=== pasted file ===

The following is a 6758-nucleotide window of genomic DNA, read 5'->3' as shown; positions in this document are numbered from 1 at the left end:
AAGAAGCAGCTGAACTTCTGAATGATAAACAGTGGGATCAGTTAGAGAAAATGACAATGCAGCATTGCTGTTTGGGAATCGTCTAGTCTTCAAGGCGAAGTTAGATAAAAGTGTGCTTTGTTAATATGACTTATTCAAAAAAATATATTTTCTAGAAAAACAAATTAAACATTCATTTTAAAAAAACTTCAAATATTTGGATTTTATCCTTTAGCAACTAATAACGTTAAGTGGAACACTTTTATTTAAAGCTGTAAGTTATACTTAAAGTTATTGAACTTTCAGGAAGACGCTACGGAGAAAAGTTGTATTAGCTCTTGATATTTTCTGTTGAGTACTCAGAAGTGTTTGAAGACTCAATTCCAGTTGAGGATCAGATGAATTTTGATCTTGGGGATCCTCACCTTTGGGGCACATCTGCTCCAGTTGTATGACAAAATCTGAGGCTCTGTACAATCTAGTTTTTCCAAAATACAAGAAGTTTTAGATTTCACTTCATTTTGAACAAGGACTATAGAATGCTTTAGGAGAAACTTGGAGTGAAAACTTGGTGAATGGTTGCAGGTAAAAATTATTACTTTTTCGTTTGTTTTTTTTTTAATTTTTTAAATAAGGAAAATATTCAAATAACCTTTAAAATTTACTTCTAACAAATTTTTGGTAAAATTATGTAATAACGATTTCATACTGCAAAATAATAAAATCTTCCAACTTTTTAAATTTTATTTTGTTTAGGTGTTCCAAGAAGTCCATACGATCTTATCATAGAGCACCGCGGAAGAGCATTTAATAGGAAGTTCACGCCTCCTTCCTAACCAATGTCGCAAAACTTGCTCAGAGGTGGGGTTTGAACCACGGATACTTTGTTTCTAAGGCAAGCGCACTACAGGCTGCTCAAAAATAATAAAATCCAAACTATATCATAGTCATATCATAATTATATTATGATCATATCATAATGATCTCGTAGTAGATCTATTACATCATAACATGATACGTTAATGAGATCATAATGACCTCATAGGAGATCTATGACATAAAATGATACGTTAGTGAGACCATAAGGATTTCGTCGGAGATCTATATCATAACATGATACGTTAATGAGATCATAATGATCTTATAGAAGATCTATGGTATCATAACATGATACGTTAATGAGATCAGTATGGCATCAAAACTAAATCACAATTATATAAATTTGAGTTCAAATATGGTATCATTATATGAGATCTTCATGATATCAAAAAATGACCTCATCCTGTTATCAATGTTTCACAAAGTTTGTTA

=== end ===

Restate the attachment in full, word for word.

The following is a 6758-nucleotide window of genomic DNA, read 5'->3' as shown; positions in this document are numbered from 1 at the left end:
AAGAAGCAGCTGAACTTCTGAATGATAAACAGTGGGATCAGTTAGAGAAAATGACAATGCAGCATTGCTGTTTGGGAATCGTCTAGTCTTCAAGGCGAAGTTAGATAAAAGTGTGCTTTGTTAATATGACTTATTCAAAAAAATATATTTTCTAGAAAAACAAATTAAACATTCATTTTAAAAAAACTTCAAATATTTGGATTTTATCCTTTAGCAACTAATAACGTTAAGTGGAACACTTTTATTTAAAGCTGTAAGTTATACTTAAAGTTATTGAACTTTCAGGAAGACGCTACGGAGAAAAGTTGTATTAGCTCTTGATATTTTCTGTTGAGTACTCAGAAGTGTTTGAAGACTCAATTCCAGTTGAGGATCAGATGAATTTTGATCTTGGGGATCCTCACCTTTGGGGCACATCTGCTCCAGTTGTATGACAAAATCTGAGGCTCTGTACAATCTAGTTTTTCCAAAATACAAGAAGTTTTAGATTTCACTTCATTTTGAACAAGGACTATAGAATGCTTTAGGAGAAACTTGGAGTGAAAACTTGGTGAATGGTTGCAGGTAAAAATTATTACTTTTTCGTTTGTTTTTTTTTTAATTTTTTAAATAAGGAAAATATTCAAATAACCTTTAAAATTTACTTCTAACAAATTTTTGGTAAAATTATGTAATAACGATTTCATACTGCAAAATAATAAAATCTTCCAACTTTTTAAATTTTATTTTGTTTAGGTGTTCCAAGAAGTCCATACGATCTTATCATAGAGCACCGCGGAAGAGCATTTAATAGGAAGTTCACGCCTCCTTCCTAACCAATGTCGCAAAACTTGCTCAGAGGTGGGGTTTGAACCACGGATACTTTGTTTCTAAGGCAAGCGCACTACAGGCTGCTCAAAAATAATAAAATCCAAACTATATCATAGTCATATCATAATTATATTATGATCATATCATAATGATCTCGTAGTAGATCTATTACATCATAACATGATACGTTAATGAGATCATAATGACCTCATAGGAGATCTATGACATAAAATGATACGTTAGTGAGACCATAAGGATTTCGTCGGAGATCTATATCATAACATGATACGTTAATGAGATCATAATGATCTTATAGAAGATCTATGGTATCATAACATGATACGTTAATGAGATCAGTATGGCATCAAAACTAAATCACAATTATATAAATTTGAGTTCAAATATGGTATCATTATATGAGATCTTCATGATATCAAAAAATGACCTCATCCTGTTATCAATGTTTCACAAAGTTTGTTA